We will remember, and we will heed the example of Cap Weinberger, just as he learned from and heeded the example of another great champion of peace through strength. I'm thinking of one particular example: One lone Member of Parliament in the 1930's who saw the promise of new, as yet unproven, technology. He was a Member of Parliament; his name was Winston Churchill, and the technology was radar. It was unworkable, unnecessary, and too expensive, said its opponents. But with a tenacity that even Cap would envy, Churchill fought the long, hard political battle. And in a way, winning that battle was the true turning point of the Battle of Britain. In the end, Churchill's vision and foresight won the day for radar and helped save the day for Britain and freedom.

As Secretary of Defense, Cap has been one of the most eloquent and forceful proponents of our Strategic Defense Initiative. In the 1970's we watched as America cut its defenses to the bone, even as the Soviets conducted a huge buildup of offensive nuclear arsenals. We know today that the Soviet Union has spent many times more on strategic defenses in the last 10 years than has the United States. Cap is determined—I am determined—that we will not repeat the mistakes of the last decade. We will not unilaterally disarm in this one area or any area.

SDI holds out hope of a world free from the fear of ballistic missiles. It is, as Cap likes to say, an innocent technology that threatens no one. Indeed, it's hard to see how making people's lives safer will make the world more dangerous. After so many years, it will take time for some to adjust to a world based on defenses rather than offenses. But it's my sincere belief that SDI will not only make us safer, it will in the end relieve tensions between our country and the Soviet Union and, thus, open up new areas of cooperation and peaceful exchange.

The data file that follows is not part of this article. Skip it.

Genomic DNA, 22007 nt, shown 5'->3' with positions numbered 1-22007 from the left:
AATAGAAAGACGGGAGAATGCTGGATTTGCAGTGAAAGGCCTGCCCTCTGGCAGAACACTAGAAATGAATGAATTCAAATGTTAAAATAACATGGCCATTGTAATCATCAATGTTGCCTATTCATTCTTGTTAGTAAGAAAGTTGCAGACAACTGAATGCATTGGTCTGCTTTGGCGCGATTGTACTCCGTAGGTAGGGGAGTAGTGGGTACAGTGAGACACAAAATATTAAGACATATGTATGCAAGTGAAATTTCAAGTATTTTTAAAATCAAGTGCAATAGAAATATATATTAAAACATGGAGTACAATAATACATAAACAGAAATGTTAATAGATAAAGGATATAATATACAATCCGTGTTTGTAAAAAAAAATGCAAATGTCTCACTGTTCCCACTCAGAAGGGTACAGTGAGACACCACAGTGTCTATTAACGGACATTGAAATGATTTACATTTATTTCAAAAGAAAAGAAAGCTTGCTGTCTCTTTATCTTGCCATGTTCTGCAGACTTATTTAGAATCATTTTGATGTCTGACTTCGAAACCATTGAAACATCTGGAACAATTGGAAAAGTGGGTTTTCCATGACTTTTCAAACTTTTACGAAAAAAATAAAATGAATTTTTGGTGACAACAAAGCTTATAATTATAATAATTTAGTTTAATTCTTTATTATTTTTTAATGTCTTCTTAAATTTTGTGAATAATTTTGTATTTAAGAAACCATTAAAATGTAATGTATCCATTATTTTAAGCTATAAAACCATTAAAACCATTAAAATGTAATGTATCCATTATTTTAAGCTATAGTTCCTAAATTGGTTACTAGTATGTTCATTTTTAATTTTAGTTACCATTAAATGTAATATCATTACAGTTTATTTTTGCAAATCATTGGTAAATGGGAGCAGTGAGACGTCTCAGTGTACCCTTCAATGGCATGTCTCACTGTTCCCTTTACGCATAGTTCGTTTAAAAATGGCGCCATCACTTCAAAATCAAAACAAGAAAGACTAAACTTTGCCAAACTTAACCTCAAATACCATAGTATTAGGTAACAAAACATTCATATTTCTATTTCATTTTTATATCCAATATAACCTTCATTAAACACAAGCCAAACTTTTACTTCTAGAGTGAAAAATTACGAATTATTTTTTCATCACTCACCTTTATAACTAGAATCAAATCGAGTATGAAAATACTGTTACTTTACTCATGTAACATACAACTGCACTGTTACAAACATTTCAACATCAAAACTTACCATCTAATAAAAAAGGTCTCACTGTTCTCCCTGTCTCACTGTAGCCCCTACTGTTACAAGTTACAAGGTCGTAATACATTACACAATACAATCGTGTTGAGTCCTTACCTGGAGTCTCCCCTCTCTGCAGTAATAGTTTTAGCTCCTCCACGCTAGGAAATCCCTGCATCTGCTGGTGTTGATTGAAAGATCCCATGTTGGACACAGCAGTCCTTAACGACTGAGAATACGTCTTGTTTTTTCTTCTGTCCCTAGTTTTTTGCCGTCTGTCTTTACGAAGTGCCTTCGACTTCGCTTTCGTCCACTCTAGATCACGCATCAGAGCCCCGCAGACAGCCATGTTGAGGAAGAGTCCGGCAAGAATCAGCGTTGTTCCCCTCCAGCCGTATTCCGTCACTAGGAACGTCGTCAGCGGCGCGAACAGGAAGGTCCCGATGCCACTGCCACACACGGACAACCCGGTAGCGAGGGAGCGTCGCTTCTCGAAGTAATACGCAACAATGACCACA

Cap, today we say farewell. For more than two decades I have known you as a colleague, ally, and trusted adviser, but most of all, as a friend. How many times in the Oval Office or in Cabinet meetings have I waited to hear that patient voice, those clear, complex, and perfectly fashioned sentences building resolutely to a conclusion, always, it seemed, as an incontestable one? How many times, my friend, have I looked to you to find the safe harbor of principle in the stormy events of world affairs? And how many times have I found in you the stalwart commitment to freedom, that fierceness of belief in this land of ours that is the mark of a true man of peace?

In another farewell address many years ago, another great patriot, Douglas MacArthur, quoted an old West Point barracks song about old soldiers. Well, this old soldier, Cap Weinberger, isn't going to fade away. He's leaving his official capacity as Secretary of Defense, but he can never leave his unofficial position as my trusted friend and adviser. So, Cap, if it's all right with you, I'll continue to rely on your counsel. You know that I'll never be more than a phone call away. You have served your country well. And this old horse cavalryman is going to take one of the privileges associated with rank. In the name of America and the American people, I salute you.

Cap often has the last word, and today will be no exception. So, now I'm going to hand the microphone over to you, but first, Cap, there's something special here for you. I'm happy to announce that today I'm awarding you the Presidential Medal of Freedom with Distinction. The citation reads: